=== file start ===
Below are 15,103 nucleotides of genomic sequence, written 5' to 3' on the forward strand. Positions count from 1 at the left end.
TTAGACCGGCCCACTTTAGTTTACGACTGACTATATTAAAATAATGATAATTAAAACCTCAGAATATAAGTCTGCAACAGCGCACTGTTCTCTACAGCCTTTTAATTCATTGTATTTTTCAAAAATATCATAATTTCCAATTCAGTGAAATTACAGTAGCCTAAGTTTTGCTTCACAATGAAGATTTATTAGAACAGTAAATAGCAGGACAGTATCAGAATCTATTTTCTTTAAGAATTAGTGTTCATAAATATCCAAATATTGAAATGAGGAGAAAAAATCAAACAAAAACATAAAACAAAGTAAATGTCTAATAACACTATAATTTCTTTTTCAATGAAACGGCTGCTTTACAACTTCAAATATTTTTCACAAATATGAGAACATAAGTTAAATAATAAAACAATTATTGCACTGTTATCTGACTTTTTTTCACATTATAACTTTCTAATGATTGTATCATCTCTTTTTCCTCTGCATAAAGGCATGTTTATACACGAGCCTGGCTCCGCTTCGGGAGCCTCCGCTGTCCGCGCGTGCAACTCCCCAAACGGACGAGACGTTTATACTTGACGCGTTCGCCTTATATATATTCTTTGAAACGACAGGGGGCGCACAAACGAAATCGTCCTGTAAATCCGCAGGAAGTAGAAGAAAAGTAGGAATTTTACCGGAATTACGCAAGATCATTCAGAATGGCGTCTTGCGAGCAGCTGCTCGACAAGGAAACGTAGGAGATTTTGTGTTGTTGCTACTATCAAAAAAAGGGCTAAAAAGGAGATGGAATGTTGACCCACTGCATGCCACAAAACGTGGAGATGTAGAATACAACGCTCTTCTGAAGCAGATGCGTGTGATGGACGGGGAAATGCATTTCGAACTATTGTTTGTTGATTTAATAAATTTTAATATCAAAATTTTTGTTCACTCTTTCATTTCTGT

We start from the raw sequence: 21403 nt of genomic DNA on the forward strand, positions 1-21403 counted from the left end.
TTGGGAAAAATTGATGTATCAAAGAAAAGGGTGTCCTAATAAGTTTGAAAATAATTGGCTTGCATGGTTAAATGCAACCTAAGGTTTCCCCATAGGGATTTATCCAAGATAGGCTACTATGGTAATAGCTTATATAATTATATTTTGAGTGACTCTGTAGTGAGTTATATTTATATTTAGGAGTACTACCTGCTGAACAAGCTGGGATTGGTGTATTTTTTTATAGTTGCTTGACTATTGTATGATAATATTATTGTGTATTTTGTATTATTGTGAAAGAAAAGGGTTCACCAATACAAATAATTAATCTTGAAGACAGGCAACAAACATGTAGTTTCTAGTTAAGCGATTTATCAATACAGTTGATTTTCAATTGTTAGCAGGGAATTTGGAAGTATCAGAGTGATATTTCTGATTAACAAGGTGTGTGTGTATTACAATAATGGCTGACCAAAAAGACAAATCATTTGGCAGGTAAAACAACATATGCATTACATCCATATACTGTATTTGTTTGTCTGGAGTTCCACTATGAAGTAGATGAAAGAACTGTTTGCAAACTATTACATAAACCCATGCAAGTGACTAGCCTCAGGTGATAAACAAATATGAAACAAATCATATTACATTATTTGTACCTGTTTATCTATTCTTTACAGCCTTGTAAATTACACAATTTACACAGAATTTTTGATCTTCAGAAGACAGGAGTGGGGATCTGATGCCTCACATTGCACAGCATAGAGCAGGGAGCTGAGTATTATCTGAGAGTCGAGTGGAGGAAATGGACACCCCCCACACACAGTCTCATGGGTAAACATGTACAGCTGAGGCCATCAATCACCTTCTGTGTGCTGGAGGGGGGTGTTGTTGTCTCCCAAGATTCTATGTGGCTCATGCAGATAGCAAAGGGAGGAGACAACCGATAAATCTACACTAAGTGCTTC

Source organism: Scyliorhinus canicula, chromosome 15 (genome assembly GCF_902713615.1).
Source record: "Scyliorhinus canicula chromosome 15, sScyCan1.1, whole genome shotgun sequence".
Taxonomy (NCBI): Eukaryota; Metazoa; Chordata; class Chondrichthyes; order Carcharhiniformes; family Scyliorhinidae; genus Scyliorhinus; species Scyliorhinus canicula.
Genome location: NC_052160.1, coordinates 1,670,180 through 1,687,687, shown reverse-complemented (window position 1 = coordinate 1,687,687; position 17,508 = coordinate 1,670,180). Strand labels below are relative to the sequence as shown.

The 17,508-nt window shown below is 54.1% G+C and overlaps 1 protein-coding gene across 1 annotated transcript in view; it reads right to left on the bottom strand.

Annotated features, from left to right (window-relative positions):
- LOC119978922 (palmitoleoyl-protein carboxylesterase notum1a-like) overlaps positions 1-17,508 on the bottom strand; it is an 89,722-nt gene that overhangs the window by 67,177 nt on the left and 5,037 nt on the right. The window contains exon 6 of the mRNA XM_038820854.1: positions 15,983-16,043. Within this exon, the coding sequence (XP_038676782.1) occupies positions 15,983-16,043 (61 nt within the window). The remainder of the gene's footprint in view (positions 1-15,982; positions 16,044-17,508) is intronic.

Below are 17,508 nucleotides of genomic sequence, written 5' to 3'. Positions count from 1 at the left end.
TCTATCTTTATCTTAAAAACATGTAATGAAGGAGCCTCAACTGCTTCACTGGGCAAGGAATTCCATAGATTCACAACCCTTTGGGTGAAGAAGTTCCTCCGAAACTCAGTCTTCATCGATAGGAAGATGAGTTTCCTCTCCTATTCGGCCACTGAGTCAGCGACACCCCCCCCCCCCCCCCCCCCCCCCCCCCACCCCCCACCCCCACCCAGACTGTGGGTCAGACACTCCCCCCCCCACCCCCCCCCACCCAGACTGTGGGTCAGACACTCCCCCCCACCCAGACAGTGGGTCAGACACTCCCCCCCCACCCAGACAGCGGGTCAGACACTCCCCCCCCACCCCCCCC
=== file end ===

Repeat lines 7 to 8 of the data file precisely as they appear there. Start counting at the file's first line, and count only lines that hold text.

Taxonomy (NCBI): Eukaryota; Metazoa; Chordata; class Chondrichthyes; order Carcharhiniformes; family Scyliorhinidae; genus Scyliorhinus; species Scyliorhinus canicula.
Genome location: NC_052160.1, coordinates 1,670,180 through 1,687,687, shown reverse-complemented (window position 1 = coordinate 1,687,687; position 17,508 = coordinate 1,670,180). Strand labels below are relative to the sequence as shown.